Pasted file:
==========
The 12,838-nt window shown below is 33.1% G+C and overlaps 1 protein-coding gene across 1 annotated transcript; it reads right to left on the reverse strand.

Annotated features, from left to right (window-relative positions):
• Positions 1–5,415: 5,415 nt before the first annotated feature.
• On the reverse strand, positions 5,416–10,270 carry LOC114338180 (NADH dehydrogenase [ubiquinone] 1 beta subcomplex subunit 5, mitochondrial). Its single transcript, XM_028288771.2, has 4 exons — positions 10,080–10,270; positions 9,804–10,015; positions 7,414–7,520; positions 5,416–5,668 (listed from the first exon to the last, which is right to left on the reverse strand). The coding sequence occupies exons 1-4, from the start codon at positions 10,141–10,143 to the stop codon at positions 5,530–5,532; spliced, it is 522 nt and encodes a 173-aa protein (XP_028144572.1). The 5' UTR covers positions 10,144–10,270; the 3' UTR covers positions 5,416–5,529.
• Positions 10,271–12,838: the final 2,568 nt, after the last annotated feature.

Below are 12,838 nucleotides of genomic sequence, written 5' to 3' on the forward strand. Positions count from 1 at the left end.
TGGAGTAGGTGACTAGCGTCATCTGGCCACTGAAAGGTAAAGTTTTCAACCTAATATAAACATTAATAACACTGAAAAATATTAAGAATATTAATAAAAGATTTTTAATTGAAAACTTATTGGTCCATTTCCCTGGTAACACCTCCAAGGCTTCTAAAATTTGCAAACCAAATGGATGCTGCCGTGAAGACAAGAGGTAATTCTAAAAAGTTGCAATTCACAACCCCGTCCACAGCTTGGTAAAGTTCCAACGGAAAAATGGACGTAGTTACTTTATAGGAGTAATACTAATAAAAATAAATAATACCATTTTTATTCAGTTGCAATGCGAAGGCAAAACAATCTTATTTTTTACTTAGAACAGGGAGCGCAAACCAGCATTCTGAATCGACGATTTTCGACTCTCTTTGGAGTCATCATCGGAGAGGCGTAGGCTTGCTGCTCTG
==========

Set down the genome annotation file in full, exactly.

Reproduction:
The 12,838-nt window shown below is 33.1% G+C and overlaps 1 protein-coding gene across 1 annotated transcript; it reads right to left on the reverse strand.

Annotated features, from left to right (window-relative positions):
• Positions 1–5,415: 5,415 nt before the first annotated feature.
• On the reverse strand, positions 5,416–10,270 carry LOC114338180 (NADH dehydrogenase [ubiquinone] 1 beta subcomplex subunit 5, mitochondrial). Its single transcript, XM_028288771.2, has 4 exons — positions 10,080–10,270; positions 9,804–10,015; positions 7,414–7,520; positions 5,416–5,668 (listed from the first exon to the last, which is right to left on the reverse strand). The coding sequence occupies exons 1-4, from the start codon at positions 10,141–10,143 to the stop codon at positions 5,530–5,532; spliced, it is 522 nt and encodes a 173-aa protein (XP_028144572.1). The 5' UTR covers positions 10,144–10,270; the 3' UTR covers positions 5,416–5,529.
• Positions 10,271–12,838: the final 2,568 nt, after the last annotated feature.

Below are 12,838 nucleotides of genomic sequence, written 5' to 3' on the forward strand. Positions count from 1 at the left end.
TGGAGTAGGTGACTAGCGTCATCTGGCCACTGAAAGGTAAAGTTTTCAACCTAATATAAACATTAATAACACTGAAAAATATTAAGAATATTAATAAAAGATTTTTAATTGAAAACTTATTGGTCCATTTCCCTGGTAACACCTCCAAGGCTTCTAAAATTTGCAAACCAAATGGATGCTGCCGTGAAGACAAGAGGTAATTCTAAAAAGTTGCAATTCACAACCCCGTCCACAGCTTGGTAAAGTTCCAACGGAAAAATGGACGTAGTTACTTTATAGGAGTAATACTAATAAAAATAAATAATACCATTTTTATTCAGTTGCAATGCGAAGGCAAAACAATCTTATTTTTTACTTAGAACAGGGAGCGCAAACCAGCATTCTGAATCGACGATTTTCGACTCTCTTTGGAGTCATCATCGGAGAGGCGTAGGCTTGCTGCTCTG